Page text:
Thursday, July 16, 2015

Furry Friends and Beneficial Bugs

This is my nephew Ethan with my dog nieces, Mika (left) and Chloe (right). 

They say that dogs are man's best friend. What's not to love about a dog? They offer companionship, protection, and let's be honest, we love having them there to clean up any food spills we make on the kitchen floor. In case anyone isn't convinced that dogs are super awesome, it has also been demonstrated that dogs can improve gut health and alleviate the symptoms of allergies. Too good to be true? Let's hear some of the facts.

Researchers found that dogs contribute to an increased diversity of bacteria in house dust and exposure to this house dust actually dampens the allergic response to several allergens. It's like magical pixie dust, except it probably can't make you fly. The way researchers tested this was by feeding different types of dust to mice. Makes you wonder where dust falls on the food pyramid. They fed one group of mice house dust from a house with dogs and to another group of mice they fed house dust from a home with no dogs. The mice that were fed the dog house dust showed a decrease in airway immune cells and other components that are important players in the allergy response. So basically, the dog house dust told the mice's immune system to chill out a bit, there was no reason to overreact. Development of childhood allergic diseases are known to be associated with overactive airway immune responses. This means that exposure to dogs during infancy might reduce the risk of developing diseases such as asthma and atopic dermatitis. Neat!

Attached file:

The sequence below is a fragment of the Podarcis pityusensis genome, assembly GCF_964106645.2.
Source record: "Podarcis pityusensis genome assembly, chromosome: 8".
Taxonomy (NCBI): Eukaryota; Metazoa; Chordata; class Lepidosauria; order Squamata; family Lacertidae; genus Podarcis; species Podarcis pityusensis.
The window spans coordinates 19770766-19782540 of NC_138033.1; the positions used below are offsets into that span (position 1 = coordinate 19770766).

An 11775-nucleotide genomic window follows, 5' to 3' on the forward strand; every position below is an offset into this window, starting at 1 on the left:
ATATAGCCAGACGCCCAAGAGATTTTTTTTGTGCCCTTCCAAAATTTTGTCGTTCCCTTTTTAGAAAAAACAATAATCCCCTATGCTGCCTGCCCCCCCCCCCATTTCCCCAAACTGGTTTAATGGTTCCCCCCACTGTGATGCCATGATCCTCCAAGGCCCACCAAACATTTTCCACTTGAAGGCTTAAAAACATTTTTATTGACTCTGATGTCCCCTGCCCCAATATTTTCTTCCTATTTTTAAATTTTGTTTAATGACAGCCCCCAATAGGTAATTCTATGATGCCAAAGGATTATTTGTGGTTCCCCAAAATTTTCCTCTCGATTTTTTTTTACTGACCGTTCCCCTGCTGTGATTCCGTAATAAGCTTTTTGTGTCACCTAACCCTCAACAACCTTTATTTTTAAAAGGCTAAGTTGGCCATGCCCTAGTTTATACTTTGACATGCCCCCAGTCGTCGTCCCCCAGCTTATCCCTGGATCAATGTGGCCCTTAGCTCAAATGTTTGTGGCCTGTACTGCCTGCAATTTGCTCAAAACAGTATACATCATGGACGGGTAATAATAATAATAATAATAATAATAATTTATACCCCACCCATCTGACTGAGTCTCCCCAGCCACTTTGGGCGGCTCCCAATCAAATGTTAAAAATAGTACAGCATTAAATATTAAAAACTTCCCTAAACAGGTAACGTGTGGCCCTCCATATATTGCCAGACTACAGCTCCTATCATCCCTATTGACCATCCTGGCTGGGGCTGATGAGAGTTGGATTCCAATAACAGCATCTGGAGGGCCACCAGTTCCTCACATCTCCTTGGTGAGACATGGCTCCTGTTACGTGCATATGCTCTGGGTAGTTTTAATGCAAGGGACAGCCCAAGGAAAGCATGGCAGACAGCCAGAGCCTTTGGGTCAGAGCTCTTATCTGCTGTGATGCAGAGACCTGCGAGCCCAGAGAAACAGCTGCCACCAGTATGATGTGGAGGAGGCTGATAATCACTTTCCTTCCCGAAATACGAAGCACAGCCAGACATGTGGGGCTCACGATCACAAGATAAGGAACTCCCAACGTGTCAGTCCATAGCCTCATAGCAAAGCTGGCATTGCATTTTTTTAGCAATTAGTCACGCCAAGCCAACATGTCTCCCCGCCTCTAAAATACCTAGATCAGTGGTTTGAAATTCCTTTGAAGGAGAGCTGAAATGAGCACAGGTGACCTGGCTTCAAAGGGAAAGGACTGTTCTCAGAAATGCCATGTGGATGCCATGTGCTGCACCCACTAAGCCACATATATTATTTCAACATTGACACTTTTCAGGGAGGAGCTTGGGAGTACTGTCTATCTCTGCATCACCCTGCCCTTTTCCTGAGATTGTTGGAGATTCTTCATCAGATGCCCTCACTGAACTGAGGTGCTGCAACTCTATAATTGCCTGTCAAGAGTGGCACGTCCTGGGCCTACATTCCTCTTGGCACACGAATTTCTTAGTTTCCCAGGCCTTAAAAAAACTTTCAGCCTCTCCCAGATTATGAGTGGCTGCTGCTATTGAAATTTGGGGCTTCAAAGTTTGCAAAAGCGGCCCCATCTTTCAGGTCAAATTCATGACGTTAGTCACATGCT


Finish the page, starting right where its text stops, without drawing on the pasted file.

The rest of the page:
Like any good scientist, the researchers had lots of questions after they made their findings. In the world of science, one answer only leads to many more questions, the most important being, how does this work? So they examined the mice, specifically what was in their gut. I'm sure you all know that your gut is the home of a community of bacteria that are incredibly important for digestion, protection from bacteria that can make you sick, and just overall body health and function. It's like I always say, bacteria are my friends! They found that in mice that were fed dog house dust, there was an abundance of one specific species of bacteria called Lactobacillus johnosonii. This species can also be found in the human intestine and is part of a group of bacteria that are associated with probiotic activities.

This is an image of stained Lactobacillus acidophilus cells.
There are many Lactobacillus species and they live happily in our urinary,
 digestive, and genital systems. They are also found in fermented foods
like yogurt and in probiotic supplements. Aren't they cute?

Once the next piece of the puzzle was solved, the study was taken a step further and a third group of mice were supplemented with our friend Lactobacillus johnsonii. Lo and behold, these mice also exhibited diminished airway responses to allergens. It still is not known if the dust itself was the source of this beneficial bacteria or if components in the dust somehow altered the gut bacterial community to shift towards a population high in this particular species.

Although much more research is needed to prove that humans can benefit in the same way the mice did in these studies, these findings may one day lead to the development of probiotics for infants that could reduce the risk of developing allergic conditions. In the meantime, if you own a dog, you might just have a good enough reason to dust your house a little less often.  

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